Start by getting your credit in order. Go to Annual Credit Report.com. There you can order free copies of your credit report and find resources to help you clear up any credit problems. The better your credit, the easier it will be for you to get a loan, so it's well worth your time to try and clean up your credit report before you apply for a loan.
Next, review your spending and savings habits. You will need money for a down payment. If you don’t have the money already saved, start saving now. If someone is planning to gift you the funds, see if they would be willing to do so sooner rather than later. Why? Let’s say your parents plan to give you $10,000 towards your down payment. You find a home you love, make an offer, and the offer is accepted. You call the folks, tell them the good news, and they send you the money which you deposit into your savings account. Suddenly you get a call from your lender asking where this money came from. You will now have to go through some hoops to prove the money is, in fact, a gift and not a loan. The folks may have to sign a document stating that they never intend to have you pay back the money. Often people don’t like having their motives questioned and I’ve seen situations where this has caused a rift between parent and child. If, however, you have the funds in the bank before you apply for the loan (usually 3 months will do the trick) the lender usually will not question the source of the funds.
OK – you’ve cleaned up your credit and stashed away the down payment. Now you need to find a home. Before you go house-hunting you need to know your price range. Start by talking to your lender to see how much you can borrow. Add your down payment to the loan amount and you’ll have a good sense of the price range the lender thinks you can afford.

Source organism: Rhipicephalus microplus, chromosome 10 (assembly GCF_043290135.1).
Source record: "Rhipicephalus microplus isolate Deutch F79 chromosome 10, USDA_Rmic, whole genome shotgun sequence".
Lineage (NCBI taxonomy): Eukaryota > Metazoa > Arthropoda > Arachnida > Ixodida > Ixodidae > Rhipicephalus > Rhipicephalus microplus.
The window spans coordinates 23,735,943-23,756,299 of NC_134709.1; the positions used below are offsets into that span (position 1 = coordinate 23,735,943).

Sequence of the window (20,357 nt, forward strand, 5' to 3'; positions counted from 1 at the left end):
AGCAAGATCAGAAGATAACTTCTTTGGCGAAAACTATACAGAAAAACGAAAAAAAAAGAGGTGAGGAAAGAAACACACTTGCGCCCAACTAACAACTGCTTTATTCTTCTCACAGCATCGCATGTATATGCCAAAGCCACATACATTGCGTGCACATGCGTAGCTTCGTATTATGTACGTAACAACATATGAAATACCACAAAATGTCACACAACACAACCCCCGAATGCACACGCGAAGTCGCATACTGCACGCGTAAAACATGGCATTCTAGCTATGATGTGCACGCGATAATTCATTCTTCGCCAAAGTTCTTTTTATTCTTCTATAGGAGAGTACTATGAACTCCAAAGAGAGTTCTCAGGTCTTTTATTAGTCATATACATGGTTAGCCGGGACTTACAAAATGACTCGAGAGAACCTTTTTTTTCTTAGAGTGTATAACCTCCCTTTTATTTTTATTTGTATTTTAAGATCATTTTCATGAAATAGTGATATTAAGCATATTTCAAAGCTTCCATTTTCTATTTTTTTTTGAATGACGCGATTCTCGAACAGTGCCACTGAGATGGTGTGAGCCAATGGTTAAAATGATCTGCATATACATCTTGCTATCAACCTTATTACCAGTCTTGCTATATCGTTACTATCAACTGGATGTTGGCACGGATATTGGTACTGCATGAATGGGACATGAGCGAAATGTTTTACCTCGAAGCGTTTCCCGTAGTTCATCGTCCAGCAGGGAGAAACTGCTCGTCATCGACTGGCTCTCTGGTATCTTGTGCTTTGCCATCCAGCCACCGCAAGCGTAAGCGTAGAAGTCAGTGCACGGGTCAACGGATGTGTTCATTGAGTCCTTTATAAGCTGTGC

But that’s only half the story. You need to do some soul-searching before your start house-searching. Let’s say the lender says you can afford monthly payments of $2,000 per month. Presently, you pay rent of $1,000 per month. That’s $1,000 less per month you presently pay for rent than you would need for your proposed loan payment. But at the end of each month when you look at your checkbook, the balance is $0. What happened to that extra $1,000? If the answer is you spent it on movies, vacations, and going out to eat, you need to decide whether or not you can live without these luxuries. Remember, you are not just buying a home; you are also buying a lifestyle. If you cannot- or will not - live without these “extras” then you either need to scale back on the price of the home or keep renting.
You've checked your credit, saved up for the downpayment, and decided on an appropriate home price. Now all you need is a great Realtor to help you find your new home. If you need help finding one, just let me know!
Before you buy any investment, you need to ask yourself some basic questions.
First, are you emotionally prepared to be a landlord? If the toilet starts to leak on a Friday night, will you be willing to cancel your weekend plans so you can meet the plumber out at the property? If the tenant stops paying rent, can you handle the emotional upheaval that comes with an eviction?
The second question you must ask is whether or not you are financially prepared to carry the cost of owning property for at least three months. There will be times when the property is vacant or when repairs are needed. This will require you to come "out of pocket" to cover these expenses. You simply can not assume the rent will always be there. If you do not have a reserve from which you can draw when problems arise, you will soon find yourself in financial trouble.
Next you need to consider what type of property to buy. This will be dictated, to some extent, by your finances. Assuming you are looking at a small investment property (1-4 units), you need to decide if you want a multi-family or a single family home. Multi-family units are more expensive to purchase and maintain. However, the vacancy risk is spread out over a number of units. For example, if you have a single family home as a rental, when it is vacant, all your rental income is gone. If you have a duplex and one unit is vacant, you still have rent coming in from the other unit. On the other hand, the more units you have, the more maintenance is required, both in terms of managing the property as well as managing the tenants.